exclusive: symonds pearmain and lily mcmenamy discuss their collaboration for autumn/winter 19

“You're a cannibal and you haven't eaten in four days and on the menu today is fashion buyers.”

by Felix Petty
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17 February 2019, 10:32pm

Some models effortlessly embody certain brands. For Symonds Pearmain that model is Lily McMenamy. They’ve worked together from the very beginning, their first show saw Lily embody a series of archetypes to bring their fashion to life. Few shows, or brands, or even models, have so successfully and interestingly meshed together and investigated that relationship beyond body/stereotype/garment, and explored the transformative joy of fashion (this coat will change your life!)

Having shown off-schedule and behind closed doors last season, they are making a welcome return to LFW this season with an intimate presentation. Lily is working as Movement Director for the brand now, the leader of the pack, a force of modelling nature. Last night at Matches’ 5 Carlos Place event space, Symonds Pearmain presented a roaringly fun and fierce show. Models gave it, and worked it, strutted in your face down a cramped runway to sounds of David Bowie’s Fashion and Blondie’s Rapture. A kind of original-cool stereotype in itself, the platonic ideal of the fashion show soundtrack.

The clothes themselves were another platonic ideal, channeling a past vision of British radical craft, from William Morris to Vivienne Westwood. The colour palette and fabrics were muted – a proper autumnal mix of khakis and cords, beiges and blacks, stiff leathers softened with ribbons and bows. It played off Britishishness, mixing the energy of the streets with bourgeois refinement and a satirical, investigate, witty edge, to complicate it all. The show notes were taken from French erotic-surrealist Georges Bataille 1949 work, The Accursed Share, Volume 1: Consumption. Apt for a show-in-a-shop – buy-now-think-later! That’s always been a part of the Symonds Pearmain ethos, this need to think a little deeper and investigate a little bit more into the structures that prop up the fashion industry. But what they do, most importantly, is fun, and joyful, and exciting.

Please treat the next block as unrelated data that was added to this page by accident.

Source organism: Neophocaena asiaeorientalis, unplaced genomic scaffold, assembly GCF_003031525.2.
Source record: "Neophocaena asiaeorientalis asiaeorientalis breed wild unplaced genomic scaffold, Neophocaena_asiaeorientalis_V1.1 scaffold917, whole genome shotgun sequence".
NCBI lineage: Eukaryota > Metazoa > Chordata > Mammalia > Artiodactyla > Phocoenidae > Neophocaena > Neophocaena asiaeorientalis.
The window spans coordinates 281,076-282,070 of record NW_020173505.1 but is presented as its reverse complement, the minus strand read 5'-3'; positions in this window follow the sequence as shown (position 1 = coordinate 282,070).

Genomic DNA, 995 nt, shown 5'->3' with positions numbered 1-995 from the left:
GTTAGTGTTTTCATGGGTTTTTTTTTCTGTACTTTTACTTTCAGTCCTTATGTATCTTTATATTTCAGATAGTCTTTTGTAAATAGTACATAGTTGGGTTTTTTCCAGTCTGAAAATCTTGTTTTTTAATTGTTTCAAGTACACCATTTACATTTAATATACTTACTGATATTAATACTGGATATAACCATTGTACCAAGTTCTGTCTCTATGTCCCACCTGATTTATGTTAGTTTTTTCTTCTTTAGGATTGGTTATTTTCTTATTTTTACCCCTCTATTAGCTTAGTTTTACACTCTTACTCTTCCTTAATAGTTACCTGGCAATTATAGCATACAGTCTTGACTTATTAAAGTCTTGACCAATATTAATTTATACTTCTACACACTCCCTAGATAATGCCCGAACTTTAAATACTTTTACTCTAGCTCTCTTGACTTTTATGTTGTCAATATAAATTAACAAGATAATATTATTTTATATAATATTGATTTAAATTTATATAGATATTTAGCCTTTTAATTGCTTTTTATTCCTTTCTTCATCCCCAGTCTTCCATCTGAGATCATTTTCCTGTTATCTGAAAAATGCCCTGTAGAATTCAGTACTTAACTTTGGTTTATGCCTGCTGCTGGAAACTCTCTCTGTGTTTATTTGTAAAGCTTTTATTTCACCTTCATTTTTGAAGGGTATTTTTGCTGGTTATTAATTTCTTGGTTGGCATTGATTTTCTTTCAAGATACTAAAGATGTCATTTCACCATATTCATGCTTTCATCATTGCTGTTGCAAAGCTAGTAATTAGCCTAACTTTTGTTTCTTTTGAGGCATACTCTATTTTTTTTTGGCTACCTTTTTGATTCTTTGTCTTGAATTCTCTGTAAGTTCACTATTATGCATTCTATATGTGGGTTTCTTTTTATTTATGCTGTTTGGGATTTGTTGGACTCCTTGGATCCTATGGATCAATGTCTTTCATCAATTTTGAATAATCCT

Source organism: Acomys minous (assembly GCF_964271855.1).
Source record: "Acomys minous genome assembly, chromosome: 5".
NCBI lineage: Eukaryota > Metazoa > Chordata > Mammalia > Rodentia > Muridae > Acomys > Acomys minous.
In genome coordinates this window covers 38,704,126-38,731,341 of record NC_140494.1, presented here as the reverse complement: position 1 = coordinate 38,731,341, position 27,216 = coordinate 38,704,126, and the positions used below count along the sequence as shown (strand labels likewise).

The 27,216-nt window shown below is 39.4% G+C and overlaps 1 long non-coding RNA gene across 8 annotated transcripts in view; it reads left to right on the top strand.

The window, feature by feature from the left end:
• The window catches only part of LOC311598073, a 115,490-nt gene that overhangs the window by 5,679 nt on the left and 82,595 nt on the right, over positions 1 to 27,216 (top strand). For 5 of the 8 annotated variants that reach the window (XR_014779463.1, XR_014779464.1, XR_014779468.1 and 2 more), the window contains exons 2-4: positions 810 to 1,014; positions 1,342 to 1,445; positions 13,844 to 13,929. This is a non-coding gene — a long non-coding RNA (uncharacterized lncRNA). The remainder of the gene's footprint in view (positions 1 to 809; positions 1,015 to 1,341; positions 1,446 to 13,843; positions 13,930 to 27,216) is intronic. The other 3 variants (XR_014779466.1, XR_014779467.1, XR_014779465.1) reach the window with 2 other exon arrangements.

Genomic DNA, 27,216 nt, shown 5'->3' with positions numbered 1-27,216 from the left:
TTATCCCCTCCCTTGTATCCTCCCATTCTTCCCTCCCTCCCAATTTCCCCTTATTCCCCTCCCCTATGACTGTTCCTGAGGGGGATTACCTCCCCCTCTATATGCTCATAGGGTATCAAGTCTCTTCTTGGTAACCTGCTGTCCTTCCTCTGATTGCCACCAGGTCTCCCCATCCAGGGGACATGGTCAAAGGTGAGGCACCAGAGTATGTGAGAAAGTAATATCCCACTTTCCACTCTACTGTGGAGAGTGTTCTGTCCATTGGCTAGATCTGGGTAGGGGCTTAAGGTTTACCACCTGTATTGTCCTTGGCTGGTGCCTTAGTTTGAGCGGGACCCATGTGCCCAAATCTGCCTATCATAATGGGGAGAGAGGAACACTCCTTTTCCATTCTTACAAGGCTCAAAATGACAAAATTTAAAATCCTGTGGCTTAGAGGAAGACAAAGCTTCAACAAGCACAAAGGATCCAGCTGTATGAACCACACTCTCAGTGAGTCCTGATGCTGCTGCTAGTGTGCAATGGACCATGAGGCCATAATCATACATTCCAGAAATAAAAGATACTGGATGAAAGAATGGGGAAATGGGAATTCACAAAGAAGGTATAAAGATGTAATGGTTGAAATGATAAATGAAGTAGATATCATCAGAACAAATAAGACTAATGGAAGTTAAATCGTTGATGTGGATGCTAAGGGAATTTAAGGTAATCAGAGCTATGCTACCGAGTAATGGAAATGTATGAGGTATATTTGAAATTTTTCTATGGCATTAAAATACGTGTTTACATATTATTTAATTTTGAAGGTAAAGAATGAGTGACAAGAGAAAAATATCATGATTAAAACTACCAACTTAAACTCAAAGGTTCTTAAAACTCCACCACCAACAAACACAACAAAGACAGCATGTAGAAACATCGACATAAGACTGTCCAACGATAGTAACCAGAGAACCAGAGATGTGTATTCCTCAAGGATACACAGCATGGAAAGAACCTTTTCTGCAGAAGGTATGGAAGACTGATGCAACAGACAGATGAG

Pre-show, we got Anthony Symonds, Max Pearmain and Lily McMenamy together to have a little chat and talk and fashion, modelling, cannibals, nostalgia and more…

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So let’s talk about Lily – she’s the life and soul of the brand.
Anthony Symonds: Lily is the physical embodiment of style. She has this incredible fashion pedigree, but also there's this whole other layer to her, she has an intellectual and physical understanding of movement and how you can express forms of glamour and fashion with the body. That is something that very few can do, or have the same level of insight and understanding about it that Lily does. It's something she can play with, something she can exploit, and do whatever she wants with, because she's got a total physical comfort in that range of movement. We've worked with Lily from the very beginning and the first thing we did was this kind of mad salon presentation and we put this incredible stress on her. We're invited all these hardcore fashion people and put some clothes on her and made it up to her to carry it. Then she just completely took it to some other level we didn’t think was possible. It was also the first time anyone really reached out to Lily, and instead of just trying to make her be like another model -- or dare I say, be like her mum -- instead said ‘You are incredible. Do the thing that you do, do whatever you want to do.’ I think for us, that was a turning point.